I was most looking forward to the final chapter on Nancy Astor; this could have been the book’s tour de force, particularly due to the sheer amount of available evidence and the continuing relevance of her achievements today as the first female MP to take her seat in Parliament. However, the chapter on Astor jumps forwards and backwards in time, creating a disjointed narrative. This is in part due to the complexity of Astor’s character and the difficulty of condensing this into one chapter, but ultimately, it makes for a less satisfying ending than the source material deserves. Livingstone’s story closes with the conversion of Cliveden into a hotel. Perhaps wisely, she does not comment on the Profumo Affair itself, which has been the subject of many historical and political works.

 

The book is well written and engaging, as you would expect from a seasoned journalist such as Livingstone. Although she has an undergraduate history degree, this is her first historical book. In scope, the book is rather overambitious in attempting to fit a lot of interesting material into one volume.  Writing a biography of one person is difficult enough, but to combine the histories of five women, plus a house, and also engage with complex international events and socio-cultural change is a tall order. In this case Livingstone does not quite succeed. A traditional biography has the advantage of pinning the narrative to one individual, whom the reader gets to know intimately. We lose the complexities of even the well-documented life of Nancy Astor due to the speed at which the book progresses through the three-hundred-year history of the house.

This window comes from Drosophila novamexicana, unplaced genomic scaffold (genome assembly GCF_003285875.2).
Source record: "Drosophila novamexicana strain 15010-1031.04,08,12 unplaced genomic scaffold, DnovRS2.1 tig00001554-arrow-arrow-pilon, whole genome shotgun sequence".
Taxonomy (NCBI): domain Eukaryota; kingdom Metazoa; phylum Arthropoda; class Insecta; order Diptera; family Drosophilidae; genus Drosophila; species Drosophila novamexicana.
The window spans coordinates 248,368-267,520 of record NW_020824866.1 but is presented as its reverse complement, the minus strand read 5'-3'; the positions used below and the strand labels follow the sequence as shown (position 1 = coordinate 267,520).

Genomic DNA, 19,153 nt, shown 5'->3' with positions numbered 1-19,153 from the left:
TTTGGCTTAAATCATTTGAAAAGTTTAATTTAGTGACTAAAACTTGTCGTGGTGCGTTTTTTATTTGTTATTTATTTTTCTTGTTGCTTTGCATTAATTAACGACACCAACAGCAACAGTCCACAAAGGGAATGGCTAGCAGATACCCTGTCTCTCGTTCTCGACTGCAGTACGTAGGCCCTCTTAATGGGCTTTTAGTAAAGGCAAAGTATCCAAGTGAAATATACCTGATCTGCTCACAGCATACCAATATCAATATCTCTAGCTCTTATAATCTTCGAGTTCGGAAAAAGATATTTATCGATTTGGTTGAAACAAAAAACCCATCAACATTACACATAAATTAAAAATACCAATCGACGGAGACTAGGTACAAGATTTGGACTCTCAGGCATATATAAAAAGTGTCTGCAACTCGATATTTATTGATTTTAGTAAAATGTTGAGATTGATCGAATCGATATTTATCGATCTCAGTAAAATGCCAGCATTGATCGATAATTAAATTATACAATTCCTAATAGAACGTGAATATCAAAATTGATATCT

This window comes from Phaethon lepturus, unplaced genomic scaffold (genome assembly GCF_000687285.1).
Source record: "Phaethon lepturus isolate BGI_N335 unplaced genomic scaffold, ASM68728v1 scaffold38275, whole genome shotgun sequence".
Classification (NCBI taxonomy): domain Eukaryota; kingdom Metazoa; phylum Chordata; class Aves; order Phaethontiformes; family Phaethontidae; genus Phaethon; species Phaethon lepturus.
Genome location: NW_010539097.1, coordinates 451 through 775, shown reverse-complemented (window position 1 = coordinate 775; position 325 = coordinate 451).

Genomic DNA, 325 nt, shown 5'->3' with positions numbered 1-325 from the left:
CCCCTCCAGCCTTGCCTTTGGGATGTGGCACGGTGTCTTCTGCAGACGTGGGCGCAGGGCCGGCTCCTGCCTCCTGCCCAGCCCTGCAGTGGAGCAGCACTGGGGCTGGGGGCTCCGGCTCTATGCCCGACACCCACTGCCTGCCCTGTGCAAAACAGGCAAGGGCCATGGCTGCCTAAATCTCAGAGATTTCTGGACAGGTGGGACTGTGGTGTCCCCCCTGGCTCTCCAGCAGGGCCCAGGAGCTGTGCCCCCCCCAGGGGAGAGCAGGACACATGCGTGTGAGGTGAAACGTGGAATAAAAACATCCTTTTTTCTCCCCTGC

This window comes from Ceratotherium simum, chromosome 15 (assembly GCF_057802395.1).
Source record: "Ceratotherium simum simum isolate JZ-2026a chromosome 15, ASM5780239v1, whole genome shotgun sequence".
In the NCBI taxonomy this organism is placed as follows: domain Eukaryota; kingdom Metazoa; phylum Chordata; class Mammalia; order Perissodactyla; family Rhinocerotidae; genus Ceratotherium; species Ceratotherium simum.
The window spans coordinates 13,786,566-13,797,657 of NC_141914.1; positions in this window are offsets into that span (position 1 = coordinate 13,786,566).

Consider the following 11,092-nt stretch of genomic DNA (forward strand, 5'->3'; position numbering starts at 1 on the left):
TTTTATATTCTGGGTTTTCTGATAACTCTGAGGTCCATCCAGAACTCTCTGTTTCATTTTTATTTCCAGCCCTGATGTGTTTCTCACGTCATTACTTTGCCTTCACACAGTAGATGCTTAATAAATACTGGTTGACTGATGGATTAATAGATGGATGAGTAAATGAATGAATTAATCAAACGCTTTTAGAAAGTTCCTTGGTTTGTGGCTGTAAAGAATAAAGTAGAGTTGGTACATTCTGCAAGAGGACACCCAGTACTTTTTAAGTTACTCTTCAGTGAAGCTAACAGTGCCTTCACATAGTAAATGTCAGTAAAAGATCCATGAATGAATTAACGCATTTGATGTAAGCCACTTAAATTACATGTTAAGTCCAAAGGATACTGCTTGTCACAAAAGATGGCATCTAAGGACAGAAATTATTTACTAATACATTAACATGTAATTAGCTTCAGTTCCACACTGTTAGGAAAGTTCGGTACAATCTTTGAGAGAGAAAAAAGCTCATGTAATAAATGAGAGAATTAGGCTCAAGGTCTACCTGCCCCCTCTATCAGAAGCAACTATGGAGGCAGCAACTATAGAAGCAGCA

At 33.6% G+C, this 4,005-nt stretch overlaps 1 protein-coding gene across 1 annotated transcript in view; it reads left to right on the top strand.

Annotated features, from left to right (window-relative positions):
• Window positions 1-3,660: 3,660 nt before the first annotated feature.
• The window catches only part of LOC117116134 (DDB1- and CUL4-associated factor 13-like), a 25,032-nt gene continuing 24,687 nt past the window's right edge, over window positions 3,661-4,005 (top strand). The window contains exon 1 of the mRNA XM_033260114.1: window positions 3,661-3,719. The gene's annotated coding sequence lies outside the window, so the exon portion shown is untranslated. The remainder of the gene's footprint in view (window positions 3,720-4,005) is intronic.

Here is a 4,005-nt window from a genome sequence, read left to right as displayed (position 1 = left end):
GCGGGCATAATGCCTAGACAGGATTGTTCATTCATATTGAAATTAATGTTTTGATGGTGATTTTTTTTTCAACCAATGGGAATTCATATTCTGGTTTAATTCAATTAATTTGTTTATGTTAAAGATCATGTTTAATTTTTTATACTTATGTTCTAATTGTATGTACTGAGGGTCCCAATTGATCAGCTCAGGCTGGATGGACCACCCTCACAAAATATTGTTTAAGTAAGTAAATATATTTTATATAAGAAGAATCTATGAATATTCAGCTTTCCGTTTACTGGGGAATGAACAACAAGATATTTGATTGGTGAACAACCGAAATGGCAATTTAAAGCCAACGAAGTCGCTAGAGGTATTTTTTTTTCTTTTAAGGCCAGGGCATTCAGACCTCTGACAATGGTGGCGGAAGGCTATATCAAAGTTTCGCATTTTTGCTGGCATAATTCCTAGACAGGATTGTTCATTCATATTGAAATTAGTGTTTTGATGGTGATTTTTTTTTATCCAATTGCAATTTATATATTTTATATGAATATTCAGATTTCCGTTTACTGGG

Livingstone’s writing style is really its strength; it is full of detail, such as the eccentric style of dress that the eighteenth century Elizabeth Villiers wore to wander around Cliveden’s gardens. However, reading it with my ‘historian’s hat’ on, I would have liked more clarity of footnoting; for instance, it would have been very useful to know the source of Elizabeth Villier’s wardrobe choices. Although a strong narrative is necessary, particularly when dealing with multiple individuals over a long chronological span, I would also have liked a more nuanced reading of the character’s motivations. However, the book is entertaining, and if it encourages the wider reading public to think more about women’s role in history, then that can only be a good thing.

 

Kate Gibson is a first year PhD student in the Department of History at the University of Sheffield researching illegitimate children in the long eighteenth-century. You can follow her on Twitter on @KateGibson22 

 

The Mistresses of Cliveden by Natalie Livingstone is published by Hutchison and is out now.

 

 Image: Cliveden House via Wikicommons

 

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Kate Gibson